BLACK MIRROR (2011), is a TV series well known for its analysis and commentary on contemporary culture and the way we live. "Nosedive" - an episode from the series’ third season - depicts the envious traits of humans through the central character Lacie (Bryce Dallas Howard). The episode thrives on the notion of "rating" the experience when encountering another person, all to achieve a higher ranking. The reality for these characters is a a pastel-coloured nightmare of aggressive cheeriness as they attempting to out-nice each other and bump up their own rating.
Series creator Charlie Brooker describes the episode as "A satire on acceptance and the image of us we like to portray and project to others". It is a world obsessed with subjectively critiquing humans, emphasising how dependent people are on their image in this digital world. It comments on the new digital world we live in and how we thrive to maintain that very same image in our social media profiles. Lacie’s story is a perfect rendition of the envious desires one might face. She is consistently determined to "better" herself and achieve a higher ranking, much like that of her old friend Naomi (Alice Eve). When provided an opportunity to achieve this at Naomi’s wedding, she sets off on her quest.
However, she soon encounters extreme obstacles that she must overcome. At the airport she does not manage to board her flight and cannot purchase another seat as they are reserved for those with a rating of 4.2 or higher. Her frustrated outburst causes her to be placed on a temporary ban where a whole point is deducted from her rating and any further discrepancies will see her receive "double damage". This enforcement of deducting points by the security critiques the social divide seen in many cultures today and while "Nosedive" does not focus on income, gender or race, a clear structure of social divide regarding status is exemplified throughout.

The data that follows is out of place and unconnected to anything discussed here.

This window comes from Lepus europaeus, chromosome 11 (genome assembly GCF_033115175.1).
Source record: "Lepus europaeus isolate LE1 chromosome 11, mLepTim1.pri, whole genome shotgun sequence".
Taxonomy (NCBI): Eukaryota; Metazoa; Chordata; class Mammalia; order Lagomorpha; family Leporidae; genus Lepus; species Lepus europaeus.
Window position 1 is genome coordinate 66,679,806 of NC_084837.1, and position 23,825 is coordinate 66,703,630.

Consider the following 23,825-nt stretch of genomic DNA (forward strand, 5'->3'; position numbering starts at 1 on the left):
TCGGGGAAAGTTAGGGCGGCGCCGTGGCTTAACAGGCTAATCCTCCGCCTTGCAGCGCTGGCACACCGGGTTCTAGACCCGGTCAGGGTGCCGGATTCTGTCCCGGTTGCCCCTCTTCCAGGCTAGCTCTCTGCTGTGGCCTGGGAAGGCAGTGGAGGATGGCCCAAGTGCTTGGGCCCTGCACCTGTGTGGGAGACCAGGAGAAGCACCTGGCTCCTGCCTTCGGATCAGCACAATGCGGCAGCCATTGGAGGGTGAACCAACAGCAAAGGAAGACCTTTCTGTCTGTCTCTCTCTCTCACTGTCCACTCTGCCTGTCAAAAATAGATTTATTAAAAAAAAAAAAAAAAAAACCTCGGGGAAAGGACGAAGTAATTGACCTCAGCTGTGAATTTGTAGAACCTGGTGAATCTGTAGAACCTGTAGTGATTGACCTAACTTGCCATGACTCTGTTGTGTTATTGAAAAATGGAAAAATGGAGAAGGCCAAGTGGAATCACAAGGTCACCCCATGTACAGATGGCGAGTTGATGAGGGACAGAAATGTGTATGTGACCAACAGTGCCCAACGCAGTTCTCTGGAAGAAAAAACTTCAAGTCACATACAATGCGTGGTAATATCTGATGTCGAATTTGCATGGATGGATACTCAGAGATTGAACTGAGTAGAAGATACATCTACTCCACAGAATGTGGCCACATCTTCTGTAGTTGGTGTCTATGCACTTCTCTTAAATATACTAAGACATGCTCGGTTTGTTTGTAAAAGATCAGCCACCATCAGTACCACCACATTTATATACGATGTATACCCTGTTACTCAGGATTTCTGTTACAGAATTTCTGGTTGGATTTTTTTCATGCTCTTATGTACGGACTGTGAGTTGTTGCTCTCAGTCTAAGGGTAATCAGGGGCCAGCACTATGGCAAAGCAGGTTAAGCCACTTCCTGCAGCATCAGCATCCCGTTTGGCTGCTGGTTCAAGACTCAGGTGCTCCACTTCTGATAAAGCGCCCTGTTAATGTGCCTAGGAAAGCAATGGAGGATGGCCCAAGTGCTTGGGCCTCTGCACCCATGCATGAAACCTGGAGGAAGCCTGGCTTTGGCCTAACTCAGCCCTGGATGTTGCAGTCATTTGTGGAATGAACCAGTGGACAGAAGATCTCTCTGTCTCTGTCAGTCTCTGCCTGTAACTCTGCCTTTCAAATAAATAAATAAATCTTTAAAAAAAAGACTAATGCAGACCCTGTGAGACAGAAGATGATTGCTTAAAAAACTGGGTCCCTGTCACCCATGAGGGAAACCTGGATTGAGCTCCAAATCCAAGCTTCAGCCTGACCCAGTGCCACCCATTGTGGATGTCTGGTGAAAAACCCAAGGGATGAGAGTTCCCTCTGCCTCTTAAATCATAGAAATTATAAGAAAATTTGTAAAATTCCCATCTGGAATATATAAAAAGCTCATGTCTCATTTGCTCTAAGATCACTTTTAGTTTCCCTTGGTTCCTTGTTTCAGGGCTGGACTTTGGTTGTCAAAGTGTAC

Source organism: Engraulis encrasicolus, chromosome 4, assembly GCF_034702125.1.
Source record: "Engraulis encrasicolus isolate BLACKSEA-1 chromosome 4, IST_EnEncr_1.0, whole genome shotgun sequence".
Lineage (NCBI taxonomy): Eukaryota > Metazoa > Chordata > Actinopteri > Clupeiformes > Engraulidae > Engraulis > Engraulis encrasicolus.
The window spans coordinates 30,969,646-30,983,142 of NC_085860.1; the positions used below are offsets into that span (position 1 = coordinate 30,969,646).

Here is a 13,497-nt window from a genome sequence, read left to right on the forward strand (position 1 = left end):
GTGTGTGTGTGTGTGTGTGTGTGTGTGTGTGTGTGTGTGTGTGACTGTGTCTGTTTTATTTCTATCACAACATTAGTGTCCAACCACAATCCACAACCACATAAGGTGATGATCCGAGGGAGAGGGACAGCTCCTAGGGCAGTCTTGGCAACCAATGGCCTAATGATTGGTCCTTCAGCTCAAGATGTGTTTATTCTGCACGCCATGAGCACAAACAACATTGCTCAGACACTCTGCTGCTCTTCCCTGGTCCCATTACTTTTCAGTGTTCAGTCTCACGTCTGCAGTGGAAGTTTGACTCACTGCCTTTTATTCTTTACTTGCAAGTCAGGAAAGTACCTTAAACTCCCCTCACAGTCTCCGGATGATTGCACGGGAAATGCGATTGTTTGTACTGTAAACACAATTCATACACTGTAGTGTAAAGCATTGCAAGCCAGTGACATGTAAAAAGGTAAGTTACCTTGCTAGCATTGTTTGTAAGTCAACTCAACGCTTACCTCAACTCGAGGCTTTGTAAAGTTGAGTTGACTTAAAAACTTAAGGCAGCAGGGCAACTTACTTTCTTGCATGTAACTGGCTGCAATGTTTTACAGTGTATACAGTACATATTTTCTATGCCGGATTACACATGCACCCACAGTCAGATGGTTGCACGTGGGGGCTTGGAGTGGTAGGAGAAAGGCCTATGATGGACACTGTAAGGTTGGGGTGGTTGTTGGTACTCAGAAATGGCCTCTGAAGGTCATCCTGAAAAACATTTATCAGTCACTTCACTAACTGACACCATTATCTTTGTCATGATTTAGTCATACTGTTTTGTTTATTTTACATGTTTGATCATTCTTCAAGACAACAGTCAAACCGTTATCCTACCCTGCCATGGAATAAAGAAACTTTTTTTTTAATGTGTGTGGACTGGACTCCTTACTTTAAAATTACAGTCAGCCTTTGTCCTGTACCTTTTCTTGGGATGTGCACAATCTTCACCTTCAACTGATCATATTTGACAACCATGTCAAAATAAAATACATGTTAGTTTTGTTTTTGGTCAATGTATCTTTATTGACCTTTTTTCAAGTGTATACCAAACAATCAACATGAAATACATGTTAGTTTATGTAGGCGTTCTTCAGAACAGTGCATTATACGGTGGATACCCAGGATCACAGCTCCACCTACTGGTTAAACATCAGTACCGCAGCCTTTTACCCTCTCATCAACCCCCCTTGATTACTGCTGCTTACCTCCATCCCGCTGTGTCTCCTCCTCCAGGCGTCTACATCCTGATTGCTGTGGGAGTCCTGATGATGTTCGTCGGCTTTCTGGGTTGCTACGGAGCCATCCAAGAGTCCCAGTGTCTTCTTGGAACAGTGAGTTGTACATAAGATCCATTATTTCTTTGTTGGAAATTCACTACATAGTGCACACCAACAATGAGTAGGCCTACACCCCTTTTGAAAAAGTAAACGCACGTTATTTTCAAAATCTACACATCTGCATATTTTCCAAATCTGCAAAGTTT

After being rejected by Naomi to attend the wedding on account of her dwindling rating, Lacie sets herself on a path to do not what is deemed culturally appropriate but what she personally feels like doing. While Lacie’s story ends with her dirty, bruised and tattered, she is seemingly truly happy, in expressing herself for who she is and no longer riddled with the envious desires she started off with. Through this development, "Nosedive" critiques the concept of individuality today. In a world where social media and internet dominates, individuality is difficult to come by.
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